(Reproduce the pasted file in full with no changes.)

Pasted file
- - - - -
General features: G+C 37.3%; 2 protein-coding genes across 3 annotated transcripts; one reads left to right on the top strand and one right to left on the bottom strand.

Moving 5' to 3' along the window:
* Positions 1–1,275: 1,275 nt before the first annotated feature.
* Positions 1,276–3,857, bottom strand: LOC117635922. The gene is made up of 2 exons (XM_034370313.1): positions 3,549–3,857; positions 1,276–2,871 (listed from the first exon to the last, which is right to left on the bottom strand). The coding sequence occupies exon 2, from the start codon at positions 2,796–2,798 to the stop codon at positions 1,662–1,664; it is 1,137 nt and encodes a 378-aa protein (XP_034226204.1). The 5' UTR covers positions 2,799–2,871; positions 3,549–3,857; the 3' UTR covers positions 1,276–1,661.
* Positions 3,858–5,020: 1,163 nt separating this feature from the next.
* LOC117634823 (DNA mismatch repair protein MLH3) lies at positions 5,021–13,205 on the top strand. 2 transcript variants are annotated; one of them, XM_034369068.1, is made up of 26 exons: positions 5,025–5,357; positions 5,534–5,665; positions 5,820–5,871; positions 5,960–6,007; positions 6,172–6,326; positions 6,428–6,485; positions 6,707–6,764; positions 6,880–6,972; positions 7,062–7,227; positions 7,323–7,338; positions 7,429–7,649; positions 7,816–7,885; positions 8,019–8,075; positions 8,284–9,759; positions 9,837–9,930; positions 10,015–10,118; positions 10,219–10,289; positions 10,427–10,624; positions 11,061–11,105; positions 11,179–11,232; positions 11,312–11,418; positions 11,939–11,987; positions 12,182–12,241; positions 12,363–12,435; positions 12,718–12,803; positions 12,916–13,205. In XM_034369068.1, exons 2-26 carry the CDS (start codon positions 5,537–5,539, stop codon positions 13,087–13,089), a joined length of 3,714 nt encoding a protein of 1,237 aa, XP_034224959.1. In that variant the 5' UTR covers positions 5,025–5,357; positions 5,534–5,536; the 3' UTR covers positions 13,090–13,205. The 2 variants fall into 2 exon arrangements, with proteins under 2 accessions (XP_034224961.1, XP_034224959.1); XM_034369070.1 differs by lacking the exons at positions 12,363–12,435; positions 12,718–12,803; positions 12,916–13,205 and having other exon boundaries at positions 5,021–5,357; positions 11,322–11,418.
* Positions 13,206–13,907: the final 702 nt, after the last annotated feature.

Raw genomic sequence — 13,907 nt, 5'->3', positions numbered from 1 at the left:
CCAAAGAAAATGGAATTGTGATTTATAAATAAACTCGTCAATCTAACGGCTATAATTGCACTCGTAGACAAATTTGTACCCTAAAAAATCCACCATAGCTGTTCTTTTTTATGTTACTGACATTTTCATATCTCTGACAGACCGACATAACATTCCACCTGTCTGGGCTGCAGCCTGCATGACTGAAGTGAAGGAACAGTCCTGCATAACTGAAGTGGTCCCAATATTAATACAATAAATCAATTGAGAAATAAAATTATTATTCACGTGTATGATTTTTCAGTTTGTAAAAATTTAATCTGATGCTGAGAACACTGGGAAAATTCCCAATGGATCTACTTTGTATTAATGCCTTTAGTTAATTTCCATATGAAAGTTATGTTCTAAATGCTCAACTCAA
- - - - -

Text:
General features: G+C 37.3%; 2 protein-coding genes across 3 annotated transcripts; one reads left to right on the top strand and one right to left on the bottom strand.

Moving 5' to 3' along the window:
* Positions 1–1,275: 1,275 nt before the first annotated feature.
* Positions 1,276–3,857, bottom strand: LOC117635922. The gene is made up of 2 exons (XM_034370313.1): positions 3,549–3,857; positions 1,276–2,871 (listed from the first exon to the last, which is right to left on the bottom strand). The coding sequence occupies exon 2, from the start codon at positions 2,796–2,798 to the stop codon at positions 1,662–1,664; it is 1,137 nt and encodes a 378-aa protein (XP_034226204.1). The 5' UTR covers positions 2,799–2,871; positions 3,549–3,857; the 3' UTR covers positions 1,276–1,661.
* Positions 3,858–5,020: 1,163 nt separating this feature from the next.
* LOC117634823 (DNA mismatch repair protein MLH3) lies at positions 5,021–13,205 on the top strand. 2 transcript variants are annotated; one of them, XM_034369068.1, is made up of 26 exons: positions 5,025–5,357; positions 5,534–5,665; positions 5,820–5,871; positions 5,960–6,007; positions 6,172–6,326; positions 6,428–6,485; positions 6,707–6,764; positions 6,880–6,972; positions 7,062–7,227; positions 7,323–7,338; positions 7,429–7,649; positions 7,816–7,885; positions 8,019–8,075; positions 8,284–9,759; positions 9,837–9,930; positions 10,015–10,118; positions 10,219–10,289; positions 10,427–10,624; positions 11,061–11,105; positions 11,179–11,232; positions 11,312–11,418; positions 11,939–11,987; positions 12,182–12,241; positions 12,363–12,435; positions 12,718–12,803; positions 12,916–13,205. In XM_034369068.1, exons 2-26 carry the CDS (start codon positions 5,537–5,539, stop codon positions 13,087–13,089), a joined length of 3,714 nt encoding a protein of 1,237 aa, XP_034224959.1. In that variant the 5' UTR covers positions 5,025–5,357; positions 5,534–5,536; the 3' UTR covers positions 13,090–13,205. The 2 variants fall into 2 exon arrangements, with proteins under 2 accessions (XP_034224961.1, XP_034224959.1); XM_034369070.1 differs by lacking the exons at positions 12,363–12,435; positions 12,718–12,803; positions 12,916–13,205 and having other exon boundaries at positions 5,021–5,357; positions 11,322–11,418.
* Positions 13,206–13,907: the final 702 nt, after the last annotated feature.

Raw genomic sequence — 13,907 nt, 5'->3', positions numbered from 1 at the left:
CCAAAGAAAATGGAATTGTGATTTATAAATAAACTCGTCAATCTAACGGCTATAATTGCACTCGTAGACAAATTTGTACCCTAAAAAATCCACCATAGCTGTTCTTTTTTATGTTACTGACATTTTCATATCTCTGACAGACCGACATAACATTCCACCTGTCTGGGCTGCAGCCTGCATGACTGAAGTGAAGGAACAGTCCTGCATAACTGAAGTGGTCCCAATATTAATACAATAAATCAATTGAGAAATAAAATTATTATTCACGTGTATGATTTTTCAGTTTGTAAAAATTTAATCTGATGCTGAGAACACTGGGAAAATTCCCAATGGATCTACTTTGTATTAATGCCTTTAGTTAATTTCCATATGAAAGTTATGTTCTAAATGCTCAACTCAA